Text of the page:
Graduate Students Caught in the Crunch
One of the first discoveries Radcliffe and Harvard students make during their four years here is the pervasive role of graduate students in their education. Harvard's register offers the prospective undergraduate virtually no idea of the fact that graduate students provide close to one-half the teaching and most of the face-to-face instruction at the University.
Like Lewis Carroll's ubiquitous Cheshire Cat, the teaching fellow (TF) appears everywhere--in the laboratories, lecture halls, classrooms, libraries and house--available for assistance, advice, instruction and recommendations. The TF is the intermediary between the undergraduate and a harried junior and aloof senior faculty; the TF is the basic source of personalized instruction standing between the much touted 6:1 student-faculty ratio and the unmentionable $3200 yearly tuiton.
The Harvard teaching fellowship is, at least, an important resource for administration, faculty and undergraduates alike; it is, at best, a problematic resource for the graduate student.
The central role of the teaching fellow at Harvard is itself a recent development. During the 1960s, as the number of instructors--junior faculty who at a relatively low salary handled the bulk of smaller classroom teaching--first declined and then vanished altogether, the University looked elsewhere for its daily instructional staff.
Graduate students, whose numbers had correspondingly increased over the previous decade because of the bountiful outside support of the federal government and private foundations, seemed a likely choice. Out of their vast numbers they could provide even more personalized teaching than the instructors, and at an even lower salary.
Thus, financial expediency and the existence of a pool of willing graduate students who would have little other chance of gaining any teaching experience gave rise to a revivified tutorial program in which the teaching fellows served as the bulwark.
But the teaching fellowship is, of course, something more than the essential service it provides the University, for it offers the graduate student experiences and opportunities many TFs feel to be the most productive and memorable part of their lives at Harvard. The ability to teach and the possibility of gaining some close contacts with others in the general Harvard community are both viewed by graduate students as a welcome relief after the first two years as isolated students attempting to gain a foothold on the bottom rung of the academic hierarchy.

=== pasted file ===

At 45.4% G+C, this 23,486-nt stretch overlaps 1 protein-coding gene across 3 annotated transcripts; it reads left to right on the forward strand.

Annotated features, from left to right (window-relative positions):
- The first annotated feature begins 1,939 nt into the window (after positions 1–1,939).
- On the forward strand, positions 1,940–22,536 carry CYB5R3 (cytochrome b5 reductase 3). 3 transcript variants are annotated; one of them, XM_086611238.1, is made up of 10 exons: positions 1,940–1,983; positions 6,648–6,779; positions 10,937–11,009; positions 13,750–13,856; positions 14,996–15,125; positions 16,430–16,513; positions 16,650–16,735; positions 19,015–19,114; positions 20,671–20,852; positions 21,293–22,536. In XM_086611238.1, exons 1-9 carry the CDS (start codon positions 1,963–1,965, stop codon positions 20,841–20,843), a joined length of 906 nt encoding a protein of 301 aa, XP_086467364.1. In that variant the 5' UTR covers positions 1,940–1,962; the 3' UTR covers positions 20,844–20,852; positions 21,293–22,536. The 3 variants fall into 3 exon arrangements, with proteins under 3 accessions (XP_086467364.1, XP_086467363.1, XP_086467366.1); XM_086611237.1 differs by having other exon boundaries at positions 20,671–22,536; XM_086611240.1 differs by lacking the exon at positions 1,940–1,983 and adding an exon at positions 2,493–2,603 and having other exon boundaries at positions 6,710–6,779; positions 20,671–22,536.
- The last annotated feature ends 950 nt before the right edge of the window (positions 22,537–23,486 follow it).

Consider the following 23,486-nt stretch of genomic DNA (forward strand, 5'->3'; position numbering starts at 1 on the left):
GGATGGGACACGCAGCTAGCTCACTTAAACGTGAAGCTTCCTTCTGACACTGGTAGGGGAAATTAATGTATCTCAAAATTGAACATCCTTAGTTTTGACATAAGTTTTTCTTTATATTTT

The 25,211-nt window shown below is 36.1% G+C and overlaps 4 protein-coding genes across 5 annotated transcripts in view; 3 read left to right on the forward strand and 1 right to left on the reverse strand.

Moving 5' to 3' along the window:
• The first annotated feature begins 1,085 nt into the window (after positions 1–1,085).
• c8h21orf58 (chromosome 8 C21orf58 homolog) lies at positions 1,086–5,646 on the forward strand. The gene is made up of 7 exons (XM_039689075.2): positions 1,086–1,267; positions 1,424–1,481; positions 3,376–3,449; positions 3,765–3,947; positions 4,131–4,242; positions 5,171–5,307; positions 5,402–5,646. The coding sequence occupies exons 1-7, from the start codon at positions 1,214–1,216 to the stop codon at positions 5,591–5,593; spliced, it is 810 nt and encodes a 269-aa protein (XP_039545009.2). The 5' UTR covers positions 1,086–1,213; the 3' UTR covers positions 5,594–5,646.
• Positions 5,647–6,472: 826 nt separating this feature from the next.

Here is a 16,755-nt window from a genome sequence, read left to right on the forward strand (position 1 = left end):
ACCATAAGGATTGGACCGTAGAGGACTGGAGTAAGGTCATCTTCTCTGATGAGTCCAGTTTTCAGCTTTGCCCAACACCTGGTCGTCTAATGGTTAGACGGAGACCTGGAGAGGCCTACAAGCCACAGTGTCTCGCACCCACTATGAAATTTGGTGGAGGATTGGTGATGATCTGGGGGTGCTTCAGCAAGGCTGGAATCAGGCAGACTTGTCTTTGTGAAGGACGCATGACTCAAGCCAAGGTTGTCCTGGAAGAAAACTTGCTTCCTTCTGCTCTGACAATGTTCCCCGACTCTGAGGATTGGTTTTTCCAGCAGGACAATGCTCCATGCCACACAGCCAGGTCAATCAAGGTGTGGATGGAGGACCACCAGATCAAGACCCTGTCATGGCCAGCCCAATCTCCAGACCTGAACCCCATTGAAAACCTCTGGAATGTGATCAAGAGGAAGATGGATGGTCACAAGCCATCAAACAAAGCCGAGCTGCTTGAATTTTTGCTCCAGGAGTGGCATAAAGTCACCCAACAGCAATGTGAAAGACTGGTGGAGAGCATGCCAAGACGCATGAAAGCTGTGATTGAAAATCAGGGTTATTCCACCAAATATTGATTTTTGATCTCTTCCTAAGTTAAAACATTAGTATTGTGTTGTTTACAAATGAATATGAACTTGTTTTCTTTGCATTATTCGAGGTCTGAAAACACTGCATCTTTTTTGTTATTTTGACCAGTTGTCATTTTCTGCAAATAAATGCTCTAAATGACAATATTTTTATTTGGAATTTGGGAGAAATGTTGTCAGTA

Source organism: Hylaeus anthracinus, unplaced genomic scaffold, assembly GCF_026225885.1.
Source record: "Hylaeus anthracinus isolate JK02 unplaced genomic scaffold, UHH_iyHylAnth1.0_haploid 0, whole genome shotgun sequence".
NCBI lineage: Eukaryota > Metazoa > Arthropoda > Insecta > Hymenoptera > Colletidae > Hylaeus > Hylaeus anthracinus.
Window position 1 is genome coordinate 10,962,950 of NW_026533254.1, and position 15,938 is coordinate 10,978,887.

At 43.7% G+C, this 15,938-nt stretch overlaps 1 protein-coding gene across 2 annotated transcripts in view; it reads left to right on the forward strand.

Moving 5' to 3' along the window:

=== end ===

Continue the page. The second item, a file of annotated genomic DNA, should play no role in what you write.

Few TFs, however, escape the suspicion that the remarkable degree of independence permitted them as instructors might be equally a matter of indifference as of conscious educational strategy, and that whatever freedom and security allowed them as teaching fellows, they find no counterpart in salary--their lives being bound on one side by a persistent and increasingly insistent financial insecurity and on the other by the spectre of unemployment.
Yet, in the past, many graduate students stayed on for several years, preferring the benefits of steady if poorly paid work to the uncertain future of job-hunting in the stultifying academia out of which they had only recently and partially emerged. And the University, for its part, enjoyed the fruits of these inner hesitations and deliberations, namely the heart of its stable, diligent and economical teaching staff.
However, as the outside finds that had made graduate students a profitable enterprise began to dry up, the University reevaluated its graduate school program. In an effort to reduce the number of graduate students and the amount of time they spent in the University community, the administration devised a number of financial aid plans that jeopardize the teaching fellow program at the same time.
Like the Cheshire Cat, the teaching fellow may now dematerialize. Asking for more work in less time, the University has placed the TF in the position of trying to study and launch his or her career while aiding Harvard substantially in the interim. It is an untenable position whose costs must be borne somewhere.
And so it is under these circumstances that graduate students, teaching fellows in fact or expectation, face increasing difficulties in surmounting the social, financial and psychological obstacles of graduate school life. Viewed as a marginal part of the University by their mentors (faculty), their students (the undergraduates), the administration (which sees them in terms of financial slots) and, worst of all, themselves, the graduate student teaching fellows do the essential work of teaching in the University.
The teaching fellow is placed in what has become an ever-tightening bind of bearing the lion's share of the University's real work and trying to finish his or her own research in the hope of landing a position as an academic journey man and gaining a measure of self-respect. Born out of administrative financial opportunism and disregard of the needs of the individuals invovled, the graduate school and teaching fellow programs have been established with financial security as a permanent feature.
Teaching fellows have found their salaries (subsistence wage of $3240 a year) taxed by the University through tuition payments as a way of generating additional University income. Now the University is leaning even more heavily upon graduate students; time constraints and financial chicanery have squeezed that small margin of satisfaction and sense of productive accomplishment that graduate students have been able to enjoy to the edge.
At the breaking point the teaching fellow appears to be nothing; but he or she just as well might be, if not everything, at least something.
The above article, written by the steering committee of the Graduate Student Panel, is reprinted from The Teaching Fellows' Handbook.
"financial expediency and the existence of willing graduate students gave rise to a revivified tutorial program."